Hear directly from the CARE staff, volunteers and advocates who are on the ground and in the field around the globe.

Making A Difference - Seeing Results From Our Work On The Hill

The FY08/09 Emergency Supplemental Spending Bill, signed into law by President Bush on Monday, June 30, will enable the United States to spend an additional $1.245 billion on international food aid donations in this year and next, as donor countries work to relieve the devastating effects of soaring food and fuel prices on the world”s poor. Included in the funding is $50 million to be used to purchase food on the ground at the local or regional level of the recipient countries. This first time shift by the U.S. government of freeing some money to buy food within countries ─ thus aiding local economies and alleviating the heavy costs of transporting food from the U.S to Africa and other places ─ is an important step in more effectively fighting the food crisis.

An earlier version of the bill was previously passed unanimously in the Senate on Thursday, June 26, by a vote of 92-6, concurring with the same version of the bill passed by the House of Representatives on June 19th.

The bill was stalled over a matter of months due to deep disagreements between the Administration and Congress over spending levels and priorities. The delay in the approval of these funds caused much consternation around the world as organizations relying on U.S. emergency funding were forced into a holding (or cutting) pattern pending the approval of the Supplemental.

Local and regional purchase is a long-standing advocacy priority of CARE and one which CARE Action Network members asked support for in 241 Congressional offices on June 19, the Capitol Hill Day portion of CARE”s 2008 National Conference.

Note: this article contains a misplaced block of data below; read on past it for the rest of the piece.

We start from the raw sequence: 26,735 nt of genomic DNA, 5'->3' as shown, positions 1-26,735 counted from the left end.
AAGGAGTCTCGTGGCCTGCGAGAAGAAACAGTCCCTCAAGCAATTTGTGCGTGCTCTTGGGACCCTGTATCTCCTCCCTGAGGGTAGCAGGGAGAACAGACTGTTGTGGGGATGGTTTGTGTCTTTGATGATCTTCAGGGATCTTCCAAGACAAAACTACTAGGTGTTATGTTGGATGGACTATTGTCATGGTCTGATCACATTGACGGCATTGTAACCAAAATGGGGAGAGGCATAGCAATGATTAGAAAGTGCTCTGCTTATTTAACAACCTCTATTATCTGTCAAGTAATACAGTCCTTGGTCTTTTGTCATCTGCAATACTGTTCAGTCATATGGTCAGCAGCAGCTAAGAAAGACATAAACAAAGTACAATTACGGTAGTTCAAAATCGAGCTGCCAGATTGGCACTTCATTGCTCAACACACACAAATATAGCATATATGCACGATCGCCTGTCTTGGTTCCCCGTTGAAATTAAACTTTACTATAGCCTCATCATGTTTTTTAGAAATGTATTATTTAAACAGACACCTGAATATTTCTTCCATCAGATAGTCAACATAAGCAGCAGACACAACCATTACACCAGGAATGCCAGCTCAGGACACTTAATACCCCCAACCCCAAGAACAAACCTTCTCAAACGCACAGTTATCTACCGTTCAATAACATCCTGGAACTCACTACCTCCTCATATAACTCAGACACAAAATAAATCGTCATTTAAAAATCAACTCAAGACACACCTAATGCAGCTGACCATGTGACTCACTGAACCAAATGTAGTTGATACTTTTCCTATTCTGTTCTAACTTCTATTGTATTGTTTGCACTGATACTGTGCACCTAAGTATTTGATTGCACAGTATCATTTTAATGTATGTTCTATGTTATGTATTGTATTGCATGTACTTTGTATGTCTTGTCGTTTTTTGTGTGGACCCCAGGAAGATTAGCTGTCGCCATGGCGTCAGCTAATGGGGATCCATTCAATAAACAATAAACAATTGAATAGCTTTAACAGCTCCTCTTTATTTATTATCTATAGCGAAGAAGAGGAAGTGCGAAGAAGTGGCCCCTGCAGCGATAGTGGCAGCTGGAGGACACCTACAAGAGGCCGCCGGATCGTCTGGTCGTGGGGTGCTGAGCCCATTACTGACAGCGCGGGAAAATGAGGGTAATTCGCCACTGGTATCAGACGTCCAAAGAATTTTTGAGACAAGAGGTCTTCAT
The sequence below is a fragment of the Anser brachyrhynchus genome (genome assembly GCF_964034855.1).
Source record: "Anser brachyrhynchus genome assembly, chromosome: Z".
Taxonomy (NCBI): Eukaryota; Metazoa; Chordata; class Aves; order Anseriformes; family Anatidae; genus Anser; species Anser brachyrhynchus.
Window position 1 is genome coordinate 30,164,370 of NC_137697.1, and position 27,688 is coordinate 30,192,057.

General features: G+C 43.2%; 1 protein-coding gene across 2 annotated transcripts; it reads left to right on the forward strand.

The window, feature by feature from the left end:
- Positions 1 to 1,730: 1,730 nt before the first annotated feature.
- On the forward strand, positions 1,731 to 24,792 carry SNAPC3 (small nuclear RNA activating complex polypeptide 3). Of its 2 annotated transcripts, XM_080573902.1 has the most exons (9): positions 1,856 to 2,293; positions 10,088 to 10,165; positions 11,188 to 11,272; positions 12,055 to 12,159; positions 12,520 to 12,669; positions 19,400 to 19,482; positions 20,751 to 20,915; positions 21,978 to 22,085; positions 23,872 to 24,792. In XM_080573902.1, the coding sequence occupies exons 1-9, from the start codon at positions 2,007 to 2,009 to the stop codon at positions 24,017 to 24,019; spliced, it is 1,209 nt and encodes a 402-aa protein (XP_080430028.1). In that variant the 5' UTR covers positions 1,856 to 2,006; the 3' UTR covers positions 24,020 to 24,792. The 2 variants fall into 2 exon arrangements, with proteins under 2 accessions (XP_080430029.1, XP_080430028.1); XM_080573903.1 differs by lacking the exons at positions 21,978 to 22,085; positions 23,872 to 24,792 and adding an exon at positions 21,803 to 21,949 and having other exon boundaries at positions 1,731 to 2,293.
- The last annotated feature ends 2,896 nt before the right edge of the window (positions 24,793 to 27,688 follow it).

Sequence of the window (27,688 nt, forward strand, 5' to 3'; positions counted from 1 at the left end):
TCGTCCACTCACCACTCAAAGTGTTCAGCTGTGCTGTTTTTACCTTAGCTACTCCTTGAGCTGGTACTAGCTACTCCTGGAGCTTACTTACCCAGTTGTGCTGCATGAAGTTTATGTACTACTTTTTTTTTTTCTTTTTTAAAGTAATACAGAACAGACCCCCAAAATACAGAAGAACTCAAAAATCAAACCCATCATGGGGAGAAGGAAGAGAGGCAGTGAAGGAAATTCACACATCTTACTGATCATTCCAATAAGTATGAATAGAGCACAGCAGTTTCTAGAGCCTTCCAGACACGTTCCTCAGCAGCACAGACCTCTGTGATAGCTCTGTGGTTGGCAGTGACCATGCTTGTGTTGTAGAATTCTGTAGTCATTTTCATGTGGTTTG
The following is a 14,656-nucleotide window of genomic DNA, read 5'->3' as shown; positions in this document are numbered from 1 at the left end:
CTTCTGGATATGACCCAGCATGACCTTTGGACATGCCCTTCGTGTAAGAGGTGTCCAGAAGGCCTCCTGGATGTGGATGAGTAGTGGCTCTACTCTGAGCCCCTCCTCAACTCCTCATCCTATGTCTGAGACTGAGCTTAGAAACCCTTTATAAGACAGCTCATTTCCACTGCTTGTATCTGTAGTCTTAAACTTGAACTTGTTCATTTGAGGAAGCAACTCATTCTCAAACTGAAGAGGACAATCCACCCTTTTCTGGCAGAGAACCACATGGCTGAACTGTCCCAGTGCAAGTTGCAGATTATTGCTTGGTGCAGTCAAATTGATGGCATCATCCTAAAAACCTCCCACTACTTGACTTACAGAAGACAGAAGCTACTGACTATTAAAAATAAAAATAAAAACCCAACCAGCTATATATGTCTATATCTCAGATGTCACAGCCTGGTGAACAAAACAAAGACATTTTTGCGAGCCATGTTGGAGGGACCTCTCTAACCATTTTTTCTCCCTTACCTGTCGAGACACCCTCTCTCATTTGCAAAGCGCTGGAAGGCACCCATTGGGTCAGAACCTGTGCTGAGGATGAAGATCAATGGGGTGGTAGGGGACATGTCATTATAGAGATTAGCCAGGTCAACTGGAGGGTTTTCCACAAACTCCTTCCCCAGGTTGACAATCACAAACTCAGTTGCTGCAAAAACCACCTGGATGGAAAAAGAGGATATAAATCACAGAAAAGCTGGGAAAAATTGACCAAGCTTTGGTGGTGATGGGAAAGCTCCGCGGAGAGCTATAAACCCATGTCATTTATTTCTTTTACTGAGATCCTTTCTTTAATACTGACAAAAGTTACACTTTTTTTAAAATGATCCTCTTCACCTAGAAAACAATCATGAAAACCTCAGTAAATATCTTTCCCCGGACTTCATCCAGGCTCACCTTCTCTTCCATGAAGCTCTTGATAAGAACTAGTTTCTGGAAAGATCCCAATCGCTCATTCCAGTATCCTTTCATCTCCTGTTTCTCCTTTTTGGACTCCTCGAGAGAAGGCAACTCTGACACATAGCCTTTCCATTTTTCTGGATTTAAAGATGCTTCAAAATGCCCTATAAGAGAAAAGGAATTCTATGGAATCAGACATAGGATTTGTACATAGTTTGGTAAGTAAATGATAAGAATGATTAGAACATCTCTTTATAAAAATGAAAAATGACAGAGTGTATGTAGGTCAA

Deesha Dyer, a Group leader at CARE”s 2008 National Conference, offers final reflections below on her group”s work and the conference itself.

Although the 2008 CARE Conference is officially over, the purpose and impact of the 2 day event is still very much alive. Looking back at the sessions, preparation, speakers, and Capitol Hill visits that occurred, I can't help but feel that I made some type of difference. But my work (as well as my fellow attendees) is far from over.

For me, it started with a Group Leader meeting and ended in Representative Alyson Schwartz's office talking about climate change. The in-between went so, so fast.

As I sat in an afternoon session entitled “A Mother's Right to A Healthy Pregnancy’, I thought to myself how important it was that I was sitting there listening to cases of mother-child inhumanities. I thought of how even in the USA, our worst conditions when it comes to childbirth come no where close to what women in developing countries have to face. I stress emphasis on 'have to'. I felt a rush of anger, compassion and urgency.

After the sessions, I met the rest of my awesome Pennsylvania volunteers and learned more about the issues we were taking to the Hill – climate change and how it affects the poor, violence against women, and the ever-growing devastating food crisis. Two of the volunteers had never lobbied before, and I was the only one that had lobbied with CARE. But, I needn't be worried. They all had a passion and belief that went deeper than experience.